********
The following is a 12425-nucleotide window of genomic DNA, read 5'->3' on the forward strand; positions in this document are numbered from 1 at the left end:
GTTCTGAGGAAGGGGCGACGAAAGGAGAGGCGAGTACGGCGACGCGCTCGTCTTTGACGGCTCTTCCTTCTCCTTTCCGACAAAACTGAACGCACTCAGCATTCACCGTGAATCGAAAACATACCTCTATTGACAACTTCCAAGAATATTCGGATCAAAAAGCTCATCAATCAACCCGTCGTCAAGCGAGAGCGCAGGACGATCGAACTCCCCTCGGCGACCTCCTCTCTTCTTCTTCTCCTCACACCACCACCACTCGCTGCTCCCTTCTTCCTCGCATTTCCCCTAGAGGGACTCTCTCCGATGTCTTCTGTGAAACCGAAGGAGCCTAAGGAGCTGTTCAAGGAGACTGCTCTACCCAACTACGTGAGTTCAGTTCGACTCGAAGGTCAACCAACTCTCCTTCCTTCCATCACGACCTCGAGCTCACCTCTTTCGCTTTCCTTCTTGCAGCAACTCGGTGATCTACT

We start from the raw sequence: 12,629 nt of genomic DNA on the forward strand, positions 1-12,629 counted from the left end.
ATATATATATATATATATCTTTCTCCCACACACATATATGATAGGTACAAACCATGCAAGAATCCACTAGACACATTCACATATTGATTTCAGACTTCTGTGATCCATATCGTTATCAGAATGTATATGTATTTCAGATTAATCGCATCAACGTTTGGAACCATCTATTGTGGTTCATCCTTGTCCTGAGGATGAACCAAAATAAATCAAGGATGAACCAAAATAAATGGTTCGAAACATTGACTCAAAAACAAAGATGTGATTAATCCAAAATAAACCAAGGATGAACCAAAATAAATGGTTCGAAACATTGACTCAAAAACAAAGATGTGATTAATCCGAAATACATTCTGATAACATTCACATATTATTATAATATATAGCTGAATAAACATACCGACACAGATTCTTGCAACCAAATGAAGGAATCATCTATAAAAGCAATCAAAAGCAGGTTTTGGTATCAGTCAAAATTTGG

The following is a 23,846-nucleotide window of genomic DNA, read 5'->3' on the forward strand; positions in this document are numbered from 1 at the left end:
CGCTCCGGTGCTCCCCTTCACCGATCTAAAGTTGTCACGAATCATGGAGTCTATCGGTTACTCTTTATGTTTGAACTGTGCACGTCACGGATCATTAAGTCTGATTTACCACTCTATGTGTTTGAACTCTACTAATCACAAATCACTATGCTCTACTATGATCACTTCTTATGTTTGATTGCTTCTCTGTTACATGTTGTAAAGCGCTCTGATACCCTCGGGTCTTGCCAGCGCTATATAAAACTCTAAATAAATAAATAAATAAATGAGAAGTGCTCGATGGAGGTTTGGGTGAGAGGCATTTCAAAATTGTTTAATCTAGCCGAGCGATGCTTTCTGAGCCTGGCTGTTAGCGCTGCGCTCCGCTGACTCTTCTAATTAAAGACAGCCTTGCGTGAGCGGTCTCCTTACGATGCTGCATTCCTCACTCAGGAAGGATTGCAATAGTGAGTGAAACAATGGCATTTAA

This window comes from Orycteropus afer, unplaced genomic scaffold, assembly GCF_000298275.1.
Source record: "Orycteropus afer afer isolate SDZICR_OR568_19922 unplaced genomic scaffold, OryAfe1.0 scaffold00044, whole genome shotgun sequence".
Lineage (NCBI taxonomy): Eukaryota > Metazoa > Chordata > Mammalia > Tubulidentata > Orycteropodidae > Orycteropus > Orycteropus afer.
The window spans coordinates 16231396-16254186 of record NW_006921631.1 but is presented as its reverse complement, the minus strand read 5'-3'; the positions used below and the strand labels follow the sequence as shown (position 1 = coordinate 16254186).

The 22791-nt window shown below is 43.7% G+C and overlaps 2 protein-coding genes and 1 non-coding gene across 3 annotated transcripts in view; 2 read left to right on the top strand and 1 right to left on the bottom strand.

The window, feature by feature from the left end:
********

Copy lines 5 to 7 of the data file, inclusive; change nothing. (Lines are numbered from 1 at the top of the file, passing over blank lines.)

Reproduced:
The following is a 23,846-nucleotide window of genomic DNA, read 5'->3' on the forward strand; positions in this document are numbered from 1 at the left end:
CGCTCCGGTGCTCCCCTTCACCGATCTAAAGTTGTCACGAATCATGGAGTCTATCGGTTACTCTTTATGTTTGAACTGTGCACGTCACGGATCATTAAGTCTGATTTACCACTCTATGTGTTTGAACTCTACTAATCACAAATCACTATGCTCTACTATGATCACTTCTTATGTTTGATTGCTTCTCTGTTACATGTTGTAAAGCGCTCTGATACCCTCGGGTCTTGCCAGCGCTATATAAAACTCTAAATAAATAAATAAATAAATGAGAAGTGCTCGATGGAGGTTTGGGTGAGAGGCATTTCAAAATTGTTTAATCTAGCCGAGCGATGCTTTCTGAGCCTGGCTGTTAGCGCTGCGCTCCGCTGACTCTTCTAATTAAAGACAGCCTTGCGTGAGCGGTCTCCTTACGATGCTGCATTCCTCACTCAGGAAGGATTGCAATAGTGAGTGAAACAATGGCATTTAA

This window comes from Orycteropus afer, unplaced genomic scaffold, assembly GCF_000298275.1.